It is stating the obvious to say that cancer blights our lives in so many different ways, types and parts of our bodies. Each and every cancer fighter has her/ his own human story to tell.  The fight with cancer does not come with pre-packaged diagnosis, prescription, application, then if lucky, recovery.  If only it were that simple!  It comes in more complex forms and it reveals itself in unexpected manifestations.

In my own personal case of ‘Cholangiocarcinoma’, I was informed by experts from the outset that the only treatment for this type of cancer is the removal of the tumourous part of the liver (hepatectomy), then leave it to the unique property of this particular human organ to regrow, over time, to its near original size.  So, with naivety / ignorance, I assumed the attitude that I only needed to survive the actual operation, recuperate and convalesce, then I can assume a normal life again.

I am not completely stupid, I did have a nagging doubt that the cancer might have spread or the original tumour was not removed completely.  However, that thought was set aside, until I got to recover from the main operation. I don’t know about the rest of my family but, I guess they were hoping my case would be as simple as I envisaged it.

Back to reality.  The ‘hepatectomy’ that removed 65% of my original liver was performed by Dr. Petrou and two assistant surgeon, plus the anesthetist, and half a dozen nurses. It took over 5 hours and many units of blood to complete and I had over 90 stiches to bind a spectacular scar in a reverse L- shape to show in the future as an after dinner entertainment.

I spent 12 days in the ICU (way too long) and 23 further days in the general ward. During that time there were small and large ‘ups and downs’; including near-death experience, but on the whole, the overall trajectory of my state of health was a positive one: I gradually regained my appetite for food, slowly reduced my reliance on medication, gained a little weight, and my strength began to build up from almost zero-base to maybe 15% of my original state.  After 7 weeks, Dr. Petrou, the leading surgeon released me, to go home and start a slow return to normality, warning me to take it easy and asking to see me twice a week for a while to make sure I was continuing to improve.

Everyone was delighted and dared to think the whole experience was receding into the distance.  This delight was widely shared and I sent out an announcement to many friends and colleagues declaring that I was back and inviting everyone who wished to visit to do so at their convenience.  Many did and Claire and I enjoyed a week full of activities including food shopping and cooking.  In other words, we thought we won the war and began to plan forward for life after cancer.

Ha! That thought lasted for just about one week.

On October 11 and as previously arranged, Claire and I returned to Nicosia to see Dr. Petrou for what we believed to be a routine review, blood tests, check-ups, and a CT scan.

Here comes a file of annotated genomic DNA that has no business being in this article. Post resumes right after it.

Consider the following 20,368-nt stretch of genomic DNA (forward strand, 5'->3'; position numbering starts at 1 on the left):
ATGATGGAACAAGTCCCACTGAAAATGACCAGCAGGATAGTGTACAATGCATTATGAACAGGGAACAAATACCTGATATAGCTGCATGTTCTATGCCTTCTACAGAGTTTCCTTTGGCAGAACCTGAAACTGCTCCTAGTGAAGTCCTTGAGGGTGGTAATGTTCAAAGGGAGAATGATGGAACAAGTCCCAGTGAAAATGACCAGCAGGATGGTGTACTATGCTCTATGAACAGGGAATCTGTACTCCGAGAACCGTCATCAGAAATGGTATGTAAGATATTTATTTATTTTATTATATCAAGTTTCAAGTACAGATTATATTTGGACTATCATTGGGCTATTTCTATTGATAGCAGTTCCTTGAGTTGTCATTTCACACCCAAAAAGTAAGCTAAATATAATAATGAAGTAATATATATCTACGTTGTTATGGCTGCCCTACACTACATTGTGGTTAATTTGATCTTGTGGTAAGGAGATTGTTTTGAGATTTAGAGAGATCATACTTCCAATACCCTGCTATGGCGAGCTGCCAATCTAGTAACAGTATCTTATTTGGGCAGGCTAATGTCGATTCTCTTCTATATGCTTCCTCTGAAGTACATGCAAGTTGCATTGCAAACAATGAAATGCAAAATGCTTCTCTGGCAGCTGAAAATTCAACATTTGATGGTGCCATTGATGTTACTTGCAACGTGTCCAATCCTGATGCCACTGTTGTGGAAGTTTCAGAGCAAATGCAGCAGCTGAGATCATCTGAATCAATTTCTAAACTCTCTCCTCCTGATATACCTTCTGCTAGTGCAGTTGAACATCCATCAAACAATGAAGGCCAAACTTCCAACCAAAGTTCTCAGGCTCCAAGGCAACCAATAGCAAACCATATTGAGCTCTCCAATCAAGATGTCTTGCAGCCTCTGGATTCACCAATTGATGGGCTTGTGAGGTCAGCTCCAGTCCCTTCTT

Within a couple of hours of arriving, I was readmitted because all the tests indicated a potentially serious setback.  In short, around the liver area, there was a leakage of bile into the cavity of the body that was causing serious potential damage to other vital organs such as the pancreas, gallbladder, and kidneys.  In my earlier blogs, I discussed a specific indicator called bilirubin that is supposed to be within a tiny range as it indicates the effectiveness of the body to cleanse itself of damaged or dead hemoglobin.  If, for whatever reason, the bilirubin count climbs up a little it has to be managed clinically.  On a daily basis, my bilirubin count was going on an almost vertical climb, without any signs of stopping.  This deterioration was thought to be connected to the bile leakage.  At one point, my bilirubin count was 100 times the upper limit of the safety range!

We now recognised that the first 7 weeks only represented the ‘First Battle’ of the war and we were about to engage in the ‘Second Battle’.  In my mind, a very small and extremely destructive thought suddenly crept in with this question: How many more battles are there going to be?  If anyone knew the answer, experts or family, they didn’t share it with me.  In preparation for the Second Battle, the medical team subjected me to more scans, inserted further drainage holes in me, inserted a ‘central line’ in my neck, and wired me up to all kinds of instruments as though I was back in ICU.

In the next blog, I will explain how the Second Battle unfolded and the eventual outcome.  I warn you though, the Second Battle proved to be longer more brutal, complex and painful than the First Battle.

Thank you for Reading and I welcome your thoughts, questions and comments.